So, control time and cost, but above all seek business value. For this, project managers must not only "manage the project", they must check if it's the correct project for the business.

Thanks, well thought-out

The predicted success of the product ideally would have been vetted out in the Business Justification efforts. If the Business has formulated their justification and requirements, the project itself is geared around delivering the product within the defined parameters.

Now, that said, this is where the benefit of agile, phases, checkpoints come into play, taking a pause to reevaluate the product in work still solves the original business problem or remains in alignment with the original justification or organizational strategy.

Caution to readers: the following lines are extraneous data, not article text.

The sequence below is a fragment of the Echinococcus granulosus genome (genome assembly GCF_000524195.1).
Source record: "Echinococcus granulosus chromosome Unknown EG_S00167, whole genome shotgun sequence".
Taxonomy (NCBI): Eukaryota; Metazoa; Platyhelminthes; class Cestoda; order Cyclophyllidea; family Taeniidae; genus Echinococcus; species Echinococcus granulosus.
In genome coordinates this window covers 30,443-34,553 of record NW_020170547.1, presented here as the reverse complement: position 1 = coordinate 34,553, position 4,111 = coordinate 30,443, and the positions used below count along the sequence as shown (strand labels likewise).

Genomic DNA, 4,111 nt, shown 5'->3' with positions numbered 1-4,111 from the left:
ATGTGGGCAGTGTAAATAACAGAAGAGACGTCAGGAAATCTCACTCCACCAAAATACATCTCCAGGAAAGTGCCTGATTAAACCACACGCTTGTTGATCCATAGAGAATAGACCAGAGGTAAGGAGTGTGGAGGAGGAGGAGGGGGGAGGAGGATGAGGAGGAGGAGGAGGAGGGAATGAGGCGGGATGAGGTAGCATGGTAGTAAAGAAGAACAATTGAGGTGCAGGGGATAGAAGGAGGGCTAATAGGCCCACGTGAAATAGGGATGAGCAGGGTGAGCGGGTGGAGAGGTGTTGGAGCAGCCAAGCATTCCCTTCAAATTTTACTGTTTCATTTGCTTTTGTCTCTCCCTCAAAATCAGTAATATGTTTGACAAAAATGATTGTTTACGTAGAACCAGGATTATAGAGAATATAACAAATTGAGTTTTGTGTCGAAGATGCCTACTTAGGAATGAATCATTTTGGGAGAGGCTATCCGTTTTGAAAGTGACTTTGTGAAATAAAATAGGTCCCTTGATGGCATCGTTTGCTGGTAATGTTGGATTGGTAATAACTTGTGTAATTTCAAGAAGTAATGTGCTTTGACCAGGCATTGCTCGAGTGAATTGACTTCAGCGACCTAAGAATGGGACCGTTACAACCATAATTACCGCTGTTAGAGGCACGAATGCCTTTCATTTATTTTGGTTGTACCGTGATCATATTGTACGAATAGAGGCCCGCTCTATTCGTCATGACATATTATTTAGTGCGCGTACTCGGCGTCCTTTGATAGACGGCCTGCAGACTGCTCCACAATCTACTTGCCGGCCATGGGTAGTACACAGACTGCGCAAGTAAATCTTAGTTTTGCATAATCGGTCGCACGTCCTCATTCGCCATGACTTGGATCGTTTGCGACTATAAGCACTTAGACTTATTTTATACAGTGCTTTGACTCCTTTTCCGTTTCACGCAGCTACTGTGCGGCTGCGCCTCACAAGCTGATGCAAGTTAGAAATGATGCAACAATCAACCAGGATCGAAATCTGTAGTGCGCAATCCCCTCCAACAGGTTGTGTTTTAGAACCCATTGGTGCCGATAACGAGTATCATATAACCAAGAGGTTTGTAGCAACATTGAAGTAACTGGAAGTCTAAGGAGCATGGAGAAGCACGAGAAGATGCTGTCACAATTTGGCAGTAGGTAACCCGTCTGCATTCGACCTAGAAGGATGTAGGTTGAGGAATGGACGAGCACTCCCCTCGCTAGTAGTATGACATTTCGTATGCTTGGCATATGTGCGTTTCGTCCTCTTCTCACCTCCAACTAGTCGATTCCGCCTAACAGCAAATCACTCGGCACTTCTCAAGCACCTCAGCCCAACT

What is important, is that these things are being thought about and discussed - that is half the battle.

Thanks so much Linda.

To me projects are a success if they realize the benefits for which they where done!

Sergio, oh wow!! That formula is very thought provoking. Thanks a lot for sharing!

Nice article. Thanks for sharing.

Good Article, Linda. Judging by the various comments on your article, next we should try to determine objectively; what constitutes a successful project? Many of my projects have a "check the box" mentality, where the project is done when certain things are done. As Andrew points out, "Business value" is incorporated at the beginning when the business case, budget, and scope is approved. As long as the project stays within the parameters set at the beginning (with appropriate Changes), the project is considered a success.